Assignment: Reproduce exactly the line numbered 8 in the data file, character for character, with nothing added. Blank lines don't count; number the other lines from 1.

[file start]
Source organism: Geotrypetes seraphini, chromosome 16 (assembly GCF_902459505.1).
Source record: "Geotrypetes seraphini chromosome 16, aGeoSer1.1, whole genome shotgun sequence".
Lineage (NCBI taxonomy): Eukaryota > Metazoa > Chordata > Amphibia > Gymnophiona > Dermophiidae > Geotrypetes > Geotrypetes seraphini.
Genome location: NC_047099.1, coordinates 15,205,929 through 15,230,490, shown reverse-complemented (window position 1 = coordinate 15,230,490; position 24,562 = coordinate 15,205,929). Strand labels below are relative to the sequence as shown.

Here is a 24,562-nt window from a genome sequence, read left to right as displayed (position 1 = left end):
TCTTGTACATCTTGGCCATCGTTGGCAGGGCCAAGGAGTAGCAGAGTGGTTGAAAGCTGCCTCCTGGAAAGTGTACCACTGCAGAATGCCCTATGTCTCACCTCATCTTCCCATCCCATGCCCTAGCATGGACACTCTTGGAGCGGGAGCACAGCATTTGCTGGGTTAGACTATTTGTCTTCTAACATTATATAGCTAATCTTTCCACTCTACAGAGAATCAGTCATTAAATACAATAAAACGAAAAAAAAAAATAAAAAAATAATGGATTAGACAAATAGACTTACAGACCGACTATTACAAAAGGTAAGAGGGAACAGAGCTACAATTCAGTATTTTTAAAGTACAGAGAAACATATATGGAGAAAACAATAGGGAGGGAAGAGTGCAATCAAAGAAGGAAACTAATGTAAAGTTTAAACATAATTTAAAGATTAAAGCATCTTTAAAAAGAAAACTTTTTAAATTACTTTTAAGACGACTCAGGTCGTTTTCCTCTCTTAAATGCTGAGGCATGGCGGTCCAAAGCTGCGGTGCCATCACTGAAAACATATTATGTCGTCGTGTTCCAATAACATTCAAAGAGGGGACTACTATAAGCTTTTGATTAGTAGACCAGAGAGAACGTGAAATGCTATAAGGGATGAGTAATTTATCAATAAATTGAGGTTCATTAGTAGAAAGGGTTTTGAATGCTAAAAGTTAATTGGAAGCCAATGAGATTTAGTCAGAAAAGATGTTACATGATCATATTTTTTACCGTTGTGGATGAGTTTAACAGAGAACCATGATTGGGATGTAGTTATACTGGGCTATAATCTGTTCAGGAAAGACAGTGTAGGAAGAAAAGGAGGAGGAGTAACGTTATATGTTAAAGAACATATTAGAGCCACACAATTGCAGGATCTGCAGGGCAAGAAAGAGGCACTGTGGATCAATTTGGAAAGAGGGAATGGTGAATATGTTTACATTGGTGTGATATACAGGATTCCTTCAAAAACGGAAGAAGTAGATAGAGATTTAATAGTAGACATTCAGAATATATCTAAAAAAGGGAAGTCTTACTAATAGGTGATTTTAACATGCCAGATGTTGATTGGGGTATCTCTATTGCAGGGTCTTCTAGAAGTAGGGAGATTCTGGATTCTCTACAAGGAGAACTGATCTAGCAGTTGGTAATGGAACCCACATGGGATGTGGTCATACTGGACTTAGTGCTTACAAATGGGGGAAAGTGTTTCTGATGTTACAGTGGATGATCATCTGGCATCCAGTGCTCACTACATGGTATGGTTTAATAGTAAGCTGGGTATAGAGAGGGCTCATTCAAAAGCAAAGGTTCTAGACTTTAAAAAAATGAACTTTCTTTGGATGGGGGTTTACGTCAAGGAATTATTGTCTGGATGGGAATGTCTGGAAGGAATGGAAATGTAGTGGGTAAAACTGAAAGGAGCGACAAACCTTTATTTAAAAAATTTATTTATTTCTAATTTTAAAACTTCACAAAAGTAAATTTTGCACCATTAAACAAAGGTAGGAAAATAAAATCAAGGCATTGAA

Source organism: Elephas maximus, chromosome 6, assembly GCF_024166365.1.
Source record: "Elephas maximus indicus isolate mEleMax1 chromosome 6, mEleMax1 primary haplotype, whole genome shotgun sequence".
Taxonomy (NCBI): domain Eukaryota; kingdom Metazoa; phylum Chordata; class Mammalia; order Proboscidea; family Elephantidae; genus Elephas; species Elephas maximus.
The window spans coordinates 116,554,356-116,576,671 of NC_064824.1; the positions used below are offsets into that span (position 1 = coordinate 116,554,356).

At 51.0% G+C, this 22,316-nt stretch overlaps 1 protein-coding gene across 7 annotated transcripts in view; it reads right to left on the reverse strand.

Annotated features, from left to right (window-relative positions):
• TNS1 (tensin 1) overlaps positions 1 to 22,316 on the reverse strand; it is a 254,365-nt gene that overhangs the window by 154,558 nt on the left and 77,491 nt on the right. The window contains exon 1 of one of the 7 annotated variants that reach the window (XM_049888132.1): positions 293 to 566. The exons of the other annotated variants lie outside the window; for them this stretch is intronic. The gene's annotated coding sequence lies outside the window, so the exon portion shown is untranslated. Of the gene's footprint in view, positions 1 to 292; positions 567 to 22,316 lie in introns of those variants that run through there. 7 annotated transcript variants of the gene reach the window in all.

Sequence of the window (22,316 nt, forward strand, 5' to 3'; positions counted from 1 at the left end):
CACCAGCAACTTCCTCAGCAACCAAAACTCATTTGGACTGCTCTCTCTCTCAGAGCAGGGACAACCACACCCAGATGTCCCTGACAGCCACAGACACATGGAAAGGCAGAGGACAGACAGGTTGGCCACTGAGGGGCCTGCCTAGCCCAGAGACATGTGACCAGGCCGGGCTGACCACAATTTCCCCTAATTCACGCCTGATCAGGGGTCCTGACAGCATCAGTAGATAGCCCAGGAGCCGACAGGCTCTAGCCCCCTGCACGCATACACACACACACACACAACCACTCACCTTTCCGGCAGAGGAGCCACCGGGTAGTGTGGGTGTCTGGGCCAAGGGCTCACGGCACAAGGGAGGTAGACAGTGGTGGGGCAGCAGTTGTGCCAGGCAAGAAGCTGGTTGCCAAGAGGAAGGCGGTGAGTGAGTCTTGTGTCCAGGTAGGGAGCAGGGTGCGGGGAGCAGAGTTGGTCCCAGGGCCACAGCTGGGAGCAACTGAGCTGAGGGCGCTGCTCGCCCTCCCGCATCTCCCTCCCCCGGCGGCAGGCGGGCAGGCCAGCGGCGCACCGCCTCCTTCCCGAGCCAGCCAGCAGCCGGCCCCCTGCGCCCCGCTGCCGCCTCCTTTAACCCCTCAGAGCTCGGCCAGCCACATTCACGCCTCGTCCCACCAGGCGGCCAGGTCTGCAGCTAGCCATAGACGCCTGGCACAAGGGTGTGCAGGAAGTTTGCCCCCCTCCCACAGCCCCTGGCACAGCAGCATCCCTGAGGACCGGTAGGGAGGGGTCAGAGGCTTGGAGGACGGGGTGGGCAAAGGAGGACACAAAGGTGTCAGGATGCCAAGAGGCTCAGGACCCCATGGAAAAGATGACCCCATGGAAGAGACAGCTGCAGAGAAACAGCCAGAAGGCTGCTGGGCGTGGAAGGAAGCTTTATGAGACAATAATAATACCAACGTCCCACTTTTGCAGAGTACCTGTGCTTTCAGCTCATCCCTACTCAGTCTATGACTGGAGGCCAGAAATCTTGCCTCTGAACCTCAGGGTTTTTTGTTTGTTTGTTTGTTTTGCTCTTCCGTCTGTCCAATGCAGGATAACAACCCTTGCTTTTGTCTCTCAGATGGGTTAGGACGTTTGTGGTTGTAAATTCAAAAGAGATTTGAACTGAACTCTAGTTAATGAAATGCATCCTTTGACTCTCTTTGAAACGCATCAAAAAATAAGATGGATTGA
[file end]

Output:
Source record: "Elephas maximus indicus isolate mEleMax1 chromosome 6, mEleMax1 primary haplotype, whole genome shotgun sequence".